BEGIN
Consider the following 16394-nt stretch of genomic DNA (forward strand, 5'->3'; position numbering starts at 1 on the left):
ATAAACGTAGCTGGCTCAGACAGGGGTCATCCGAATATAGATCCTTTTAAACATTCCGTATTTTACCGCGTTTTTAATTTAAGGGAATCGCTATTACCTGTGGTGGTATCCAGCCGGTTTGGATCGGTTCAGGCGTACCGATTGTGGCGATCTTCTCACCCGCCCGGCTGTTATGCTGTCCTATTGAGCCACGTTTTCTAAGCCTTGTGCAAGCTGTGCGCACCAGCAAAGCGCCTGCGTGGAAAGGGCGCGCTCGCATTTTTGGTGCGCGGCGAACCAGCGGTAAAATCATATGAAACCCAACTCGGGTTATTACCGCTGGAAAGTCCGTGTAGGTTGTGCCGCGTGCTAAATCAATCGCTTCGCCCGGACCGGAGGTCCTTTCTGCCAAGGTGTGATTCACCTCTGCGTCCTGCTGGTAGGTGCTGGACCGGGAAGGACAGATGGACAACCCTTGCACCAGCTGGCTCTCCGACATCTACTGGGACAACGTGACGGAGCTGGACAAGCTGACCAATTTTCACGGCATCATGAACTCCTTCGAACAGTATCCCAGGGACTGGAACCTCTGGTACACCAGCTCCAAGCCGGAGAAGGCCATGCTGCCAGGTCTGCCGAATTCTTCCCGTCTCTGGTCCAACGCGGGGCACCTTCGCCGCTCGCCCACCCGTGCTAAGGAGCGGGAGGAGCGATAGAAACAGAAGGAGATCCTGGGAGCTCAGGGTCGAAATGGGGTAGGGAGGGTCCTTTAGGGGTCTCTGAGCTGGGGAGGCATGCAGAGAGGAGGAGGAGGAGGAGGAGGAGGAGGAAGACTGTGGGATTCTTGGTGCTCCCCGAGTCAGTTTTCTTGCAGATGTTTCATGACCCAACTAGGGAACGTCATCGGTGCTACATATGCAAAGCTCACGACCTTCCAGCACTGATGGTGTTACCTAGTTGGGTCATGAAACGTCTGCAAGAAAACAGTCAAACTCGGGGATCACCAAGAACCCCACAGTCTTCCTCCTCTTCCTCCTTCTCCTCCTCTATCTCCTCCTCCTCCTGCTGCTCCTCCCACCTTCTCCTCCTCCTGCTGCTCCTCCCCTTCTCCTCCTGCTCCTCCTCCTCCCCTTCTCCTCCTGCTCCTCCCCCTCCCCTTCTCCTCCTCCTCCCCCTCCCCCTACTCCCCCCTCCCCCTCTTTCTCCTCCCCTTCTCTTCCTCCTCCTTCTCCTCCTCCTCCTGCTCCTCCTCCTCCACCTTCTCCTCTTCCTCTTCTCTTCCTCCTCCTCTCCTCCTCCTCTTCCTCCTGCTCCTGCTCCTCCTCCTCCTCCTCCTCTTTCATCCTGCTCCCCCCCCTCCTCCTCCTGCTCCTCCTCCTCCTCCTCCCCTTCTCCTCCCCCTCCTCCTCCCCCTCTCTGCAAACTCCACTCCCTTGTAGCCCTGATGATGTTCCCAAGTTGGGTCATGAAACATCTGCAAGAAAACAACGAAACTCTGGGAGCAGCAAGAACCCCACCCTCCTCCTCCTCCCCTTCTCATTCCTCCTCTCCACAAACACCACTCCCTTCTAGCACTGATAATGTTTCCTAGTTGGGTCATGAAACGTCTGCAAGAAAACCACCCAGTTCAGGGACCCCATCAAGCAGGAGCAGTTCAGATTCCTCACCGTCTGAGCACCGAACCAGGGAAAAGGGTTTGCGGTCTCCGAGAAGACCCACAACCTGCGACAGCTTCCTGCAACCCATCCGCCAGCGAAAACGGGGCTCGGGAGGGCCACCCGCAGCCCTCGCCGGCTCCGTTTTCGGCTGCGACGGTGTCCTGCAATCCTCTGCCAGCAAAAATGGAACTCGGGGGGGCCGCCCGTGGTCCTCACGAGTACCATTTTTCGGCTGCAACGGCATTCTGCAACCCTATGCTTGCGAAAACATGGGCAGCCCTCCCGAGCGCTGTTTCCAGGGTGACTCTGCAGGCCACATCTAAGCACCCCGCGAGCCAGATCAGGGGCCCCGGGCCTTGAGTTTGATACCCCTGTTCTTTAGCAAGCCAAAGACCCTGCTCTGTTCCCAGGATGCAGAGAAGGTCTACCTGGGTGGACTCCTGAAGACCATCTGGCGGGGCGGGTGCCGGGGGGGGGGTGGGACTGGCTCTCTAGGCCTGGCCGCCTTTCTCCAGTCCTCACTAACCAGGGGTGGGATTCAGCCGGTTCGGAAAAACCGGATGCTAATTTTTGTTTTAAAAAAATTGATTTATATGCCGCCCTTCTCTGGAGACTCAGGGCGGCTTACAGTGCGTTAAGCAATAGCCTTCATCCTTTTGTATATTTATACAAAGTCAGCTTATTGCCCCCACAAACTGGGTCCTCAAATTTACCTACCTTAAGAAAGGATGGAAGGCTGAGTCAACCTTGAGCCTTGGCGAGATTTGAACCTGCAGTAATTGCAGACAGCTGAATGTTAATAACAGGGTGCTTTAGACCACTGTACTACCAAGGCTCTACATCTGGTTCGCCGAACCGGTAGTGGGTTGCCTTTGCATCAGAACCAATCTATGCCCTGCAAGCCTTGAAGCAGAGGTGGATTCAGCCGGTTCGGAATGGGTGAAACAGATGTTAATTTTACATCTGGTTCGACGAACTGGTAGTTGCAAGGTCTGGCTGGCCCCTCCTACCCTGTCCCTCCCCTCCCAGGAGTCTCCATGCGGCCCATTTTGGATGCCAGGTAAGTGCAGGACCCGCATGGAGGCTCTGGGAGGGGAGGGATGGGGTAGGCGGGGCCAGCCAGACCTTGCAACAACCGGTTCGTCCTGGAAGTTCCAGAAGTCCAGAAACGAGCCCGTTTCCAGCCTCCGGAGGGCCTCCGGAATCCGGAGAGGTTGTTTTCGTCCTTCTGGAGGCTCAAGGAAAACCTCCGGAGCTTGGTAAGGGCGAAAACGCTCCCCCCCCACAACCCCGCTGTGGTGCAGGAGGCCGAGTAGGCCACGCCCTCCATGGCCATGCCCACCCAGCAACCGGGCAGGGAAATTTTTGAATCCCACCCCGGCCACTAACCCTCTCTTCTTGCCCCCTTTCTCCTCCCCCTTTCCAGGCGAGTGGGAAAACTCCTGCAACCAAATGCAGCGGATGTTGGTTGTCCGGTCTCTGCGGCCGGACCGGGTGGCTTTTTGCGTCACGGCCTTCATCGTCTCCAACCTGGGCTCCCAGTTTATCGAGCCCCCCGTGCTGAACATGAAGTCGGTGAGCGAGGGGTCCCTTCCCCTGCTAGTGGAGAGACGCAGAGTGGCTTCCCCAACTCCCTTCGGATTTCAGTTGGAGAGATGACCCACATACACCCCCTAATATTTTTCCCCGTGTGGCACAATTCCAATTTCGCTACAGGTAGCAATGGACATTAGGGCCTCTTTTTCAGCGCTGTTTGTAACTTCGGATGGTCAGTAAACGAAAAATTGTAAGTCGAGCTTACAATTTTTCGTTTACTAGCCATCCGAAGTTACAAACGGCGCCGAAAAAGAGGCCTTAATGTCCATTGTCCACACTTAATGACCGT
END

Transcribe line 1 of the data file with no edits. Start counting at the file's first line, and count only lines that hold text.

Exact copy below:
Consider the following 16394-nt stretch of genomic DNA (forward strand, 5'->3'; position numbering starts at 1 on the left):